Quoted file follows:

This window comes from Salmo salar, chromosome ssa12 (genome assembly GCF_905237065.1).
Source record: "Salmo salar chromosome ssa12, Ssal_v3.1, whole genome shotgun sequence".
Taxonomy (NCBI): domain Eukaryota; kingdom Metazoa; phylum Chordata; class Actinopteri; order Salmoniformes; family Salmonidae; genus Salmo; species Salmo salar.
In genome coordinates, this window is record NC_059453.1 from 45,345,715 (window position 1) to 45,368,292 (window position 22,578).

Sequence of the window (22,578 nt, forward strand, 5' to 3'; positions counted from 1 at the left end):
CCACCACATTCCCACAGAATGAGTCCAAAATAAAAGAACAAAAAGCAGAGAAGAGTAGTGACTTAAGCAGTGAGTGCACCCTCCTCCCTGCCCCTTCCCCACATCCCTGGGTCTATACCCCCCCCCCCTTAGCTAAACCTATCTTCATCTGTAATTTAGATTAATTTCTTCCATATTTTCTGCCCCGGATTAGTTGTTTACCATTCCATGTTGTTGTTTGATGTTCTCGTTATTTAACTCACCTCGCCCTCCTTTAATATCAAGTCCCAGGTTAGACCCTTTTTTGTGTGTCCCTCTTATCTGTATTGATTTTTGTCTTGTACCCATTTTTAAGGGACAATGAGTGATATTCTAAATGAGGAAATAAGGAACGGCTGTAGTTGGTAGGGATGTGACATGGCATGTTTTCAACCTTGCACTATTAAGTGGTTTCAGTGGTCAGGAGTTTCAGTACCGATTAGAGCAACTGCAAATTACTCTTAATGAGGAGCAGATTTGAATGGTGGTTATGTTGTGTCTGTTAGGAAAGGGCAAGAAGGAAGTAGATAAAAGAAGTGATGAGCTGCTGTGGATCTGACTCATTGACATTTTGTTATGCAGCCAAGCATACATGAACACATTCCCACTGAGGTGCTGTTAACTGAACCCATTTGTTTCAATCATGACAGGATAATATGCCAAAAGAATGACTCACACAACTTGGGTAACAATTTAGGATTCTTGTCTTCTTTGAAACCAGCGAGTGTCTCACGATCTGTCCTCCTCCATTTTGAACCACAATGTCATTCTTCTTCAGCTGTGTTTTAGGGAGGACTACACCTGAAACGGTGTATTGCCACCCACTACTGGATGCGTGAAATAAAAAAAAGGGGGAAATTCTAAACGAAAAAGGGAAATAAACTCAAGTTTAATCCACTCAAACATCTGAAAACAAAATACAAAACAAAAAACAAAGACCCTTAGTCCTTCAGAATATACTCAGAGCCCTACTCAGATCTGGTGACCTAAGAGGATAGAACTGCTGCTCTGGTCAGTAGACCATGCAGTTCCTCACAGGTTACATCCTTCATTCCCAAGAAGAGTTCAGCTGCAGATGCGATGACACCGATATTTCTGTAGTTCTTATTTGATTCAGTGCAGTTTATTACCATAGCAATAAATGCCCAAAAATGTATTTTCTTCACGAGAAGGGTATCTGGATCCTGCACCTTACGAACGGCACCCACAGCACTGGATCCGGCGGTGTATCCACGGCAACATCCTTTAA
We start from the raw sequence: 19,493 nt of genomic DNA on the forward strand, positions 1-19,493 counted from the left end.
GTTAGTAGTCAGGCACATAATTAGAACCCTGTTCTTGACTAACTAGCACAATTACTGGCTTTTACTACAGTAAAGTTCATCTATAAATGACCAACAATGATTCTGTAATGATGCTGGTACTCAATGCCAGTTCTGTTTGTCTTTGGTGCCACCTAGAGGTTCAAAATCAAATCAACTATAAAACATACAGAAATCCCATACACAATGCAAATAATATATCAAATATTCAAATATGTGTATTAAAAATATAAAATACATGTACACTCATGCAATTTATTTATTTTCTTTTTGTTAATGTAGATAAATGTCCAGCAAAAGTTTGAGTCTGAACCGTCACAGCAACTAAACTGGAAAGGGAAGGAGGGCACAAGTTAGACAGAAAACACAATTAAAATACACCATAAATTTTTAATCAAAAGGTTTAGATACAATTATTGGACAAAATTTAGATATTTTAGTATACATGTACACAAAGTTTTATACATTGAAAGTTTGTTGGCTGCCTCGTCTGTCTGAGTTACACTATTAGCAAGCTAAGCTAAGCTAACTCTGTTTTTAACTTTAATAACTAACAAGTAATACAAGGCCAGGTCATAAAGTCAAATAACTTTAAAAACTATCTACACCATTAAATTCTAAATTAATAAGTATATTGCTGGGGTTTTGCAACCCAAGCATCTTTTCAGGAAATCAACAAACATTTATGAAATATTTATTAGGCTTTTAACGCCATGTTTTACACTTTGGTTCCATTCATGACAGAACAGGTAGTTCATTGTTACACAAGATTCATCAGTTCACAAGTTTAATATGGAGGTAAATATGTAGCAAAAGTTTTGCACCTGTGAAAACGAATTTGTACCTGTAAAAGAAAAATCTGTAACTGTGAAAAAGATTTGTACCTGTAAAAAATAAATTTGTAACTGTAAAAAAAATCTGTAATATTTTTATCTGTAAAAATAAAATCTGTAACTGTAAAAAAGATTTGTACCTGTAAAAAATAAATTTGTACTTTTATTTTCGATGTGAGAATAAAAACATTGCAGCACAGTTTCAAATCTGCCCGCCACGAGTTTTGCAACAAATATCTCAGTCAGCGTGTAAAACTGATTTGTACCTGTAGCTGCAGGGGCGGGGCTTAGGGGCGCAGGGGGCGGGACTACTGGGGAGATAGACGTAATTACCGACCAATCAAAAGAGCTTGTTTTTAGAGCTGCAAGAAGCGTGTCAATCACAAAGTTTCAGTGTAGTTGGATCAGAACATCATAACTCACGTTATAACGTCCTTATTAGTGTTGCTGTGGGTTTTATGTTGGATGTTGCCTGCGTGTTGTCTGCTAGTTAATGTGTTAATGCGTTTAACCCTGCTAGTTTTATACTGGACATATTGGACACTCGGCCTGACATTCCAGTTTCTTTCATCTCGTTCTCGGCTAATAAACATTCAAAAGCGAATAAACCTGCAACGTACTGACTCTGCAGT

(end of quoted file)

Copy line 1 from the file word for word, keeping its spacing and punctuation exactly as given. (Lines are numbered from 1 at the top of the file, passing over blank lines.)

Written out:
This window comes from Salmo salar, chromosome ssa12 (genome assembly GCF_905237065.1).